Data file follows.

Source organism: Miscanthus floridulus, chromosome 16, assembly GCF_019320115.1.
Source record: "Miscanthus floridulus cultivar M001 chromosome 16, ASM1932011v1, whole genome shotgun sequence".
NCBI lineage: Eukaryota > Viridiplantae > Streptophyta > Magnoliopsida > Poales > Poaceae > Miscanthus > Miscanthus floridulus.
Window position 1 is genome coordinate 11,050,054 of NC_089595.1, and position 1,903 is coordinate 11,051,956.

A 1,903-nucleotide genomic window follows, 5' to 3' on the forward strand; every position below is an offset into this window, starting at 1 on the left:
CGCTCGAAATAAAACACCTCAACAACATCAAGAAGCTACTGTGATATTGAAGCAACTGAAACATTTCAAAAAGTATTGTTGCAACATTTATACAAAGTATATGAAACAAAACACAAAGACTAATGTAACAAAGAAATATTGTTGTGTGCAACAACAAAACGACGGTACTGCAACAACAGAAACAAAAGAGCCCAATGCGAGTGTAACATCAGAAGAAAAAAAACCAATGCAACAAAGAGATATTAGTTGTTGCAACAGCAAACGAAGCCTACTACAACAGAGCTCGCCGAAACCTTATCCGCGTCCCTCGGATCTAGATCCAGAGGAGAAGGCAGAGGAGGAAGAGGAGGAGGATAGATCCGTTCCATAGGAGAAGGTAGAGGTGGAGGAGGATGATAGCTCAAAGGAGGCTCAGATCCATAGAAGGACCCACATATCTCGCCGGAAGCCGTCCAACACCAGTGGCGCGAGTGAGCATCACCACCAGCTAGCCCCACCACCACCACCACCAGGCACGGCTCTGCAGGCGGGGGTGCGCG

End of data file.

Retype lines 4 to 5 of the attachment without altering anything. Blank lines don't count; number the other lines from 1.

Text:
Window position 1 is genome coordinate 11,050,054 of NC_089595.1, and position 1,903 is coordinate 11,051,956.

A 1,903-nucleotide genomic window follows, 5' to 3' on the forward strand; every position below is an offset into this window, starting at 1 on the left: